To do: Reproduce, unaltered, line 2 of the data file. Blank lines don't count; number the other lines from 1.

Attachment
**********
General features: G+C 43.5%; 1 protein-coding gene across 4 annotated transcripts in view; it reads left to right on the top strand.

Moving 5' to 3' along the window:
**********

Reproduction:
Moving 5' to 3' along the window: